THE NEWBERG REPORT — May 1, 2007
We’ve been at a place the last few days where the riptide is so strong that they don’t let you swim in the waters. You can look, but you can’t touch.
Having not grown up on the water, the times I do get to spend on a beach always grab me. But maybe it’s like this even for those who see it every day. I’d believe it.
Yesterday we took a long walk along the shore, where the strong currents kept altering the lines we weren’t allowed to cross. The waves were mesmerizing, crashing as often as they’d soar, or in quieter moments spill, not flow. A surprise splinter here, an unexpected rush there. With so much going on under the surface, hidden from sight and logical only in retrospect, trying to predict behavior, and outcomes, was a foolish waste of thought. Better to just experience it, unburdened by expectations.
Sometimes the waters swell and gather so perfectly that you just know they’re about to kick up into one force that will run over everything in its way, pouncing on the sand with more strength and greater depth than any you’ve seen all day.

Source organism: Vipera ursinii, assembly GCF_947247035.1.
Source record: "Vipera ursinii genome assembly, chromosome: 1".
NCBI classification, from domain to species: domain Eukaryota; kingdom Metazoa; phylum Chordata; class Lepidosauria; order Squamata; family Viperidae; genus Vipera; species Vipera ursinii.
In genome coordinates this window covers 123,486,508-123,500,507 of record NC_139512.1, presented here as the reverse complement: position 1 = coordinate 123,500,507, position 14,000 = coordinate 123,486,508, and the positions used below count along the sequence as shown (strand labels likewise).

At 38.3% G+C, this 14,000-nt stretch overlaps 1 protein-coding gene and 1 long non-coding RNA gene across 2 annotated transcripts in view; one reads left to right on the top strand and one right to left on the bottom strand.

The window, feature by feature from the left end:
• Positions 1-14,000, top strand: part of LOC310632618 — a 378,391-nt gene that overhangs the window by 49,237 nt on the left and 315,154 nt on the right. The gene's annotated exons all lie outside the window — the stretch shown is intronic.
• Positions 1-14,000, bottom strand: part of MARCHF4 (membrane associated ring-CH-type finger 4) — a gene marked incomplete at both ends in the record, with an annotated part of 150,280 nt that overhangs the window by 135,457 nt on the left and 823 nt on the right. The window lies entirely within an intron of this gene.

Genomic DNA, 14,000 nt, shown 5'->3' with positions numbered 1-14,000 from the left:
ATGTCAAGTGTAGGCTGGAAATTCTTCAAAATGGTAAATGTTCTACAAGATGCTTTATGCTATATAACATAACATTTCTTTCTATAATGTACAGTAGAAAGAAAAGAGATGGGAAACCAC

But then some single-minded undertow, unforeseeable and unwelcome, cripples its momentum, if not grinding it to a sad halt. Didn’t see that coming.
There’s so much life in this, so much organic life, yet in watching the waves do their thing you come to a realization that there’s no easily measurable progress being made. All that greatness, yet all that nothingness. Even the mightiest swells instantly recede, and yet the most pitiful sputtering of water refuses to give up.
Objectively the experience of the waves encroaching on the shore shouldn’t be as exhilarating as it is, with the sounds and the colors and the smells, but even to a casual, infrequent visitor like I am, it’s an adrenaline injection that engulfs me, that stamps out everyday stress and makes me feel, all at once, at peace and in luck, and totally alive.
Fortunately for you I’m not so cheap and sappy that I’d ever try to draw a parallel between all the above and a baseball season.